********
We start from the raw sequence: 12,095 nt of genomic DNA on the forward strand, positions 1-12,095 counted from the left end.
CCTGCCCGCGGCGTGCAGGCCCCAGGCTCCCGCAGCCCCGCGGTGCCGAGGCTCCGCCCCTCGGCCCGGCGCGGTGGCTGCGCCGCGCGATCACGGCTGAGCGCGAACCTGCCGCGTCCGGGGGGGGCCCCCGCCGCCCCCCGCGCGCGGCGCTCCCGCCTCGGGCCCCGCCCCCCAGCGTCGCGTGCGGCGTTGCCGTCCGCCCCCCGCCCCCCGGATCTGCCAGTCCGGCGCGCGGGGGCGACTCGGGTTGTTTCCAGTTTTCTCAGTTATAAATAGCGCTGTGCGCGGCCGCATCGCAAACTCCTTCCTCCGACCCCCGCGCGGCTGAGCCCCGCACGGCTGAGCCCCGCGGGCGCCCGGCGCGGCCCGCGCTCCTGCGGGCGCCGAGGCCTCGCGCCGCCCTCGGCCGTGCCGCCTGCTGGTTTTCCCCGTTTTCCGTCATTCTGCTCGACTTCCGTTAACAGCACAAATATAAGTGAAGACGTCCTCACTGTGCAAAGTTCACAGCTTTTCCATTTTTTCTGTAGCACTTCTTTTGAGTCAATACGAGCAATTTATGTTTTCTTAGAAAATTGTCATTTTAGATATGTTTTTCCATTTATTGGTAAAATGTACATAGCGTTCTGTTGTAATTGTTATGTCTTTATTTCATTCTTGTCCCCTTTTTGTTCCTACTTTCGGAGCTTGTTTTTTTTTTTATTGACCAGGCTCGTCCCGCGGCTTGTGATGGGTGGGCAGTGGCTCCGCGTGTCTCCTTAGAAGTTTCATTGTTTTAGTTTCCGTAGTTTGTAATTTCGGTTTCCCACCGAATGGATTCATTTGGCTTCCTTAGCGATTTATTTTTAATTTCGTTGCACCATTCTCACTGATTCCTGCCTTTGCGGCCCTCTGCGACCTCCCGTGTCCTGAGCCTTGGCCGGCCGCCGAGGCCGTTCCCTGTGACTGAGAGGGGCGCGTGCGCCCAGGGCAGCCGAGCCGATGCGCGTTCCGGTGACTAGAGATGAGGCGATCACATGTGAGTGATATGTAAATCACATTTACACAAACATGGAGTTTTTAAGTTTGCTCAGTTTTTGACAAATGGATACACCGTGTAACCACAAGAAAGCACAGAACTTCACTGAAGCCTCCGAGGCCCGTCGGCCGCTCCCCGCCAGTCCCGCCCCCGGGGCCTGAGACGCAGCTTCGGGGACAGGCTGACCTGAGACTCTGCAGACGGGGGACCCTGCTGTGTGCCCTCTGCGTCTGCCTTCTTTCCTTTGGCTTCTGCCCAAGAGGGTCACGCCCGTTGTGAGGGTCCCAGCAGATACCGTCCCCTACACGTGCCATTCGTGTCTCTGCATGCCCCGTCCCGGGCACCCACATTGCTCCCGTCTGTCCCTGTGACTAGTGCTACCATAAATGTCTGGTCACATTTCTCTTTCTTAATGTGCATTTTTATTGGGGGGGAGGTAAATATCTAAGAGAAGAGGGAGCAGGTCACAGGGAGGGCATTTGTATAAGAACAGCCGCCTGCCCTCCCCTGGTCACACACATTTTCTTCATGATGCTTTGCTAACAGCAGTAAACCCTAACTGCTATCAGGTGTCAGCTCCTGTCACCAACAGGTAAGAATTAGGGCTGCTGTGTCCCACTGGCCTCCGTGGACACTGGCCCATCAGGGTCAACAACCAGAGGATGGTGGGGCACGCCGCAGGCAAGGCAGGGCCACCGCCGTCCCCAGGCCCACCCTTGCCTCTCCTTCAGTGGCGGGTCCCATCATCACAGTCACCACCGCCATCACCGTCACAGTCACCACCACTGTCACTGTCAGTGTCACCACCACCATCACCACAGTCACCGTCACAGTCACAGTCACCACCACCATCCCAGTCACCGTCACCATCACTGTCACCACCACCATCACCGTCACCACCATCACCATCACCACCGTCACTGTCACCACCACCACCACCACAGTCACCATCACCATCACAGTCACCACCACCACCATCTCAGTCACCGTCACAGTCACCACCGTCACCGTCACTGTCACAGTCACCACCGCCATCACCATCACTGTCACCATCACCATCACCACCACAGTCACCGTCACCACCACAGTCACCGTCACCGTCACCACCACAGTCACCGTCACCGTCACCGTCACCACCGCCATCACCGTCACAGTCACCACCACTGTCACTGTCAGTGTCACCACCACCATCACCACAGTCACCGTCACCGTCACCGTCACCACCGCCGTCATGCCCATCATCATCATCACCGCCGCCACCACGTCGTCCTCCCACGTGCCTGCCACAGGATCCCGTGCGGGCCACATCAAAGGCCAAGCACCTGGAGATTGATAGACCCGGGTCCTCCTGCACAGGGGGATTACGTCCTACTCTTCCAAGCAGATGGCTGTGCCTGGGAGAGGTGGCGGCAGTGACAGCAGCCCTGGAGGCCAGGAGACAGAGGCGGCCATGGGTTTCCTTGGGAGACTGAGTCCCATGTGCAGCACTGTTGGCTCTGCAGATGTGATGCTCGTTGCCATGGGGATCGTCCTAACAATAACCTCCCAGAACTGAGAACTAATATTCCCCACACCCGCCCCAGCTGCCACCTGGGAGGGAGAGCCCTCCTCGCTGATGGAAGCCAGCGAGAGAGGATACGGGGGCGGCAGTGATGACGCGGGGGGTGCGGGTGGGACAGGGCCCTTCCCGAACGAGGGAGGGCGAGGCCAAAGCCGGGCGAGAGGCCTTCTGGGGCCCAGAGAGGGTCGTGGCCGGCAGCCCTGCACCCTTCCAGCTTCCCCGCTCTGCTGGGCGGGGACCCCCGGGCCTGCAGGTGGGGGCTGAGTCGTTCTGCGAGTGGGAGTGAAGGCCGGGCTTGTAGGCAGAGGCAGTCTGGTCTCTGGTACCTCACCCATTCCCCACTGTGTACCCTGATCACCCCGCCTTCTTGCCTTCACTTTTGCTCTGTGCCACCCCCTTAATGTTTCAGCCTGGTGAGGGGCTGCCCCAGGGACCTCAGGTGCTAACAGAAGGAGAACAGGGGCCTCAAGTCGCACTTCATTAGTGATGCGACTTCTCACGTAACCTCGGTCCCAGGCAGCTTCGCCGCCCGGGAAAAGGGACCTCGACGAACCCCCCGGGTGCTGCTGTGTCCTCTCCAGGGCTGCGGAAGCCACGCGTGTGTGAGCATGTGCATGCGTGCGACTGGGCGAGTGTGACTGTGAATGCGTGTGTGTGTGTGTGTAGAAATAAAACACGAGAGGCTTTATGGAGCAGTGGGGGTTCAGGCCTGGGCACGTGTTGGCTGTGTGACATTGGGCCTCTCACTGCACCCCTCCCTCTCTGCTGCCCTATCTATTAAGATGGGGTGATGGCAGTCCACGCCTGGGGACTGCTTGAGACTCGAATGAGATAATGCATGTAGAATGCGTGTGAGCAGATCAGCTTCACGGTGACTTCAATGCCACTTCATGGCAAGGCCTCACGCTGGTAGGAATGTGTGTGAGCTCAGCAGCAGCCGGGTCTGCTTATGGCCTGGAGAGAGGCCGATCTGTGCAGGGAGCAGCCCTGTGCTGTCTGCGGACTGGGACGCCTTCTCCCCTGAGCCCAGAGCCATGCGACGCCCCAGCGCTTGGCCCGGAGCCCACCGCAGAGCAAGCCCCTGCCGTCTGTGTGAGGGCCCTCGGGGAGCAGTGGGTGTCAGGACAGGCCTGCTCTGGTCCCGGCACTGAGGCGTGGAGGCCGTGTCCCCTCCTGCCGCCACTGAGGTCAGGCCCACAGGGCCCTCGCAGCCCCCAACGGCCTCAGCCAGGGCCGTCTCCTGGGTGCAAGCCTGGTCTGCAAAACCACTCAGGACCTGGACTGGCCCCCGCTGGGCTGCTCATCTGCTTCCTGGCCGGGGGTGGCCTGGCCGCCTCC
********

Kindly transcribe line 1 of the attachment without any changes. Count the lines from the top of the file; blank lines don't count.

We start from the raw sequence: 12,095 nt of genomic DNA on the forward strand, positions 1-12,095 counted from the left end.